Book Review: General Politics: Faith in Politics: Religion and Liberal Democracy

Date01 September 2012
AuthorSarbeswar Sahoo
Published date01 September 2012
Subject MatterBook Review
starvation levels than even existed at the start of the
twentieth century.Poor countries worry that they have
too many people, while rich countries worry that they
do not have enough people.An ever growing number
of people seek to migrate to wealthier or more tolerant
countries in order to escape deprivation or political
oppression. Many scholars worry about the impact of
population growth on the resources and environmental
conditions that we are leaving behind for future gen-
erations. At the same time, advances in biomedical
science mean that prospective parents have more
control over both their ability to conceive and their
ability to prevent the conception of children with
undesirable traits.
Given these developments, it is sur prising that so
little work has been done on the normative and
policy implications of demographic change. This
volume, the latest in a distinguished ser ies, represents
an impressive attempt to advance our understanding
of this important and intriguing subject. The editors
have brought together some of the leading scholars in
the f‌ield to examine the following topics: the reasons
for, and the implications of, giving prior ity to actual
lives over potential lives; whether an action can be
wrong if no actual person is adversely affected; the
criteria for determining an ideal population size;
whether rights should be assigned to future genera-
tions; how resources should be distributed between
age groups; the implications of a changing age struc-
ture for welfare policy; how we should understand
the status of caregivers given the ageing of the popu-
lation in aff‌luent societies; the ethical problems raised
by advances in biomedical technology, in particular,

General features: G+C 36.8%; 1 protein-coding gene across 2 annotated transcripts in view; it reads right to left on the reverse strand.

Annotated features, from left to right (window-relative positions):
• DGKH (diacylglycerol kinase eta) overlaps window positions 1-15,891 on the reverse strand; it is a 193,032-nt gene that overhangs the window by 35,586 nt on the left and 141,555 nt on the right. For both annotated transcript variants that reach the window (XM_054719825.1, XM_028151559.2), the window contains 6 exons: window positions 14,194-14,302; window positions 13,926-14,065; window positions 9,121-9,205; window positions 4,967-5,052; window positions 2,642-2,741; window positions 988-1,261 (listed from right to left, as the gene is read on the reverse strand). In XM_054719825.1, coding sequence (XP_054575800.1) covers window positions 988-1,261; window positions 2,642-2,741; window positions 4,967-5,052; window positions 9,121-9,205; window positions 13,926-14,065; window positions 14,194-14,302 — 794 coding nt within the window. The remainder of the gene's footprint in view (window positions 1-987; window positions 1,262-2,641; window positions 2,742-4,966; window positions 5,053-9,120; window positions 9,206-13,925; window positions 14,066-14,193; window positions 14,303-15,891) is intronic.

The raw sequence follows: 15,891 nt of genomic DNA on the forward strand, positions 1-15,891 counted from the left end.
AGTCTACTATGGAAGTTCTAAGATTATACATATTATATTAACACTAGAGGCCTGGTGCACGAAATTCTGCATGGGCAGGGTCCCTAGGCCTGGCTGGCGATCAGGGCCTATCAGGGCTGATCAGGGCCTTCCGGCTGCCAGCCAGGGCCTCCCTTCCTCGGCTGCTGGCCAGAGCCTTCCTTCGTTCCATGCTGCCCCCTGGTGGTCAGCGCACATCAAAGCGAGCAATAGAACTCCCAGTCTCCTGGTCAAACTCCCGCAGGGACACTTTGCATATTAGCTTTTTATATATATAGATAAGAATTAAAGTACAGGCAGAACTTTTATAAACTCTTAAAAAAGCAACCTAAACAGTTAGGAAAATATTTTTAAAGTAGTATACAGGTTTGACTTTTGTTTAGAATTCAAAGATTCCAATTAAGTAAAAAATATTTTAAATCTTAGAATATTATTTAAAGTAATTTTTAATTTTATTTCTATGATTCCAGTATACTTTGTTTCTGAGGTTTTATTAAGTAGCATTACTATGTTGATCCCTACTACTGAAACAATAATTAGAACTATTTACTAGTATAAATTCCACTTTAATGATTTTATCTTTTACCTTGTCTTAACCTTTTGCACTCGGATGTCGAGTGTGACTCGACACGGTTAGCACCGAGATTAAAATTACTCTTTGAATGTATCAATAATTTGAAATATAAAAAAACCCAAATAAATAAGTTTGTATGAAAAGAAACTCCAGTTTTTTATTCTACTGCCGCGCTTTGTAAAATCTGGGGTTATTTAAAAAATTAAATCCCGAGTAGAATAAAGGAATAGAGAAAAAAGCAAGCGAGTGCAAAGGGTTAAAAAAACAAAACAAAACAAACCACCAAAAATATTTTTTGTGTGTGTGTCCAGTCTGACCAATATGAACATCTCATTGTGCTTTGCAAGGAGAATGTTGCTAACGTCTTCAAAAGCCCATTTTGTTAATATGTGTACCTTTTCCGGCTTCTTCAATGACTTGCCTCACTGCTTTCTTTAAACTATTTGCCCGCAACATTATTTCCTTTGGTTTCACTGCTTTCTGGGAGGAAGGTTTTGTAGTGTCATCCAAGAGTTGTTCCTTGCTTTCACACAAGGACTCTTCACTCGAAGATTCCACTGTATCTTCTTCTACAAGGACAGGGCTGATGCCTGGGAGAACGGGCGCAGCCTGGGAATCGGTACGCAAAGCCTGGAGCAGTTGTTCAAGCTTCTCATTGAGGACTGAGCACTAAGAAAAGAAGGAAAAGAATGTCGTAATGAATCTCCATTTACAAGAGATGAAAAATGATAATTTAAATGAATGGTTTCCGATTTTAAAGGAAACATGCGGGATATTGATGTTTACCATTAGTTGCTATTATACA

whether there are legitimate grounds for placing
restrictions on reproductive freedom; the rights and
responsibilities of immigrants and host countries; and,
f‌inally, the normative arguments for and against
placing restrictions on freedom of exit and entry.
Each chapter typically reviews the current state of the
debate before moving on to advance a particular
argumentative position. As a result the book is both
accessible to the uninitiated and valuable to the ini-
tiated. Overall, it represents an excellent resource for
political philosophers, population theorists and policy
Simon Wigley
(Bilkent University, Ankara)
Faith in Politics: Religion and Liberal Democ-
racy by Bryan T. McGraw. Cambridge: Cambr idge
University Press, 2010. £14.99, 328pp., ISBN 978 0
521 13042 4
The Political Origins of Religious Liberty by
Anthony Gill. Cambridge: Cambridge University
Press, 2008. £19.99, 270pp., ISBN 978 0 521 61273 9
Religion has historically been at the centre of people’s
understanding of their lives as well as the world and it
has provided divine legitimacy to political authority.
The occurrence of religious wars in Europe in the
sixteenth and seventeenth centuries, however, resulted
in the decline of the public and political role of reli-
gion in modern society. Modernisation theorists also
predicted that, with the advancement of science and
technology, religion’s signif‌icance in society will
decrease, leading to thorough secularisation. The secu-
larisation thesis argued for the separation of the church
and the state and declared religion as incompatible
with the idea of modernity and democracy. However,
the recent resurgence of religion in the public and
political spheres and the increasing religious funda-
mentalism around the world has generated many ques-
tions about the role of religion in society and politics.
It is in this context that Bryan McGraw’s Faith in
Politics and Anthony Gill’s The Political Origins of Reli-
gious Liberty provide compelling and original insights
on the interaction between religion and politics in
modern society.
The central questions in McGraw’s book are: what
challenges does the recent religious resurgence pose
for liberal democracies around the world? Can liberal
democracies accommodate the political demands of
diverse religious groups in a peaceful manner? And can
these diverse religious groups contribute positively to
liberal democracy? It should be noted here that liber-
alism has always perceived religion as a threat.Scholar s
have argued that ‘religious nationalists’ (p. 6) pose dan-
gerous threats to liberal and democratic political order.
Contrary to this, McGraw argues that religious citizens
and political parties can and do positively contribute to
liberal democracy.Following the work of John Tomasi,
McGraw has identif‌ied three kinds of citizens on the
basis of their relationship to liberalism: (1) liberals,who
are fully committed to autonomy and individualism;
(2) theocrats, who are opposed to liberal democratic
claims; and (3) religious integrationists, who accept
© 2012 TheAuthors. Political Studies Review © 2012 Political Studies Association
Political Studies Review: 2012, 10(3)

To continue reading

Request your trial

VLEX uses login cookies to provide you with a better browsing experience. If you click on 'Accept' or continue browsing this site we consider that you accept our cookie policy. ACCEPT